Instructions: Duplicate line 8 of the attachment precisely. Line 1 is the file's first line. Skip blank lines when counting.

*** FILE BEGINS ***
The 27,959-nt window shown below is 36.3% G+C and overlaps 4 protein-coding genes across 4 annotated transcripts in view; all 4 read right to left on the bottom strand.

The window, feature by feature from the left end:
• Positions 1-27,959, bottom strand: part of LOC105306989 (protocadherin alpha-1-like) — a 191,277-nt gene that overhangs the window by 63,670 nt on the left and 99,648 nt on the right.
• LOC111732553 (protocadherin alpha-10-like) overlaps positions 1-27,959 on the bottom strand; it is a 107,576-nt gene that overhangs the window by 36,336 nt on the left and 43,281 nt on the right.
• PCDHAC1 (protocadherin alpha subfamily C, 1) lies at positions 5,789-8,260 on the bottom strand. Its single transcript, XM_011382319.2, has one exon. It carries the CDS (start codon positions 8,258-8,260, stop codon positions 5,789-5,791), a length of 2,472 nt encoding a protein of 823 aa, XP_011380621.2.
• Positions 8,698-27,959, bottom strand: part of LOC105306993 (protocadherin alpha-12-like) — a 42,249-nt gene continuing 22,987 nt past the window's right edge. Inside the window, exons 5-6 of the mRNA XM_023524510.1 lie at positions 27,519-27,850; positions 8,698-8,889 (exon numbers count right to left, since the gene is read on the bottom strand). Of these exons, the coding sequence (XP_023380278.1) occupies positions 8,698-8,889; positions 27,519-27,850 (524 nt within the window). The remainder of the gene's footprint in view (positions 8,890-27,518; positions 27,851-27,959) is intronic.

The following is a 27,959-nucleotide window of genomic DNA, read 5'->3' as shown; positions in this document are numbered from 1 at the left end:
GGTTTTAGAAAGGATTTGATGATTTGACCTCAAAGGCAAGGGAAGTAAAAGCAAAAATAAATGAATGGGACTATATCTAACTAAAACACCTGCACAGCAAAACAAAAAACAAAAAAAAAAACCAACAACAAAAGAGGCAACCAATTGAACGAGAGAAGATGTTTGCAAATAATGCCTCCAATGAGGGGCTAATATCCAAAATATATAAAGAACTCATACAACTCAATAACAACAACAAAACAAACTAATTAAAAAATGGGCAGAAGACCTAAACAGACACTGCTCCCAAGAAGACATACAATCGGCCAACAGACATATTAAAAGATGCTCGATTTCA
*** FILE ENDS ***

GGTTTTAGAAAGGATTTGATGATTTGACCTCAAAGGCAAGGGAAGTAAAAGCAAAAATAAATGAATGGGACTATATCTAACTAAAACACCTGCACAGCAAAACAAAAAACAAAAAAAAAAACCAACAACAAAAGAGGCAACCAATTGAACGAGAGAAGATGTTTGCAAATAATGCCTCCAATGAGGGGCTAATATCCAAAATATATAAAGAACTCATACAACTCAATAACAACAACAAAACAAACTAATTAAAAAATGGGCAGAAGACCTAAACAGACACTGCTCCCAAGAAGACATACAATCGGCCAACAGACATATTAAAAGATGCTCGATTTCA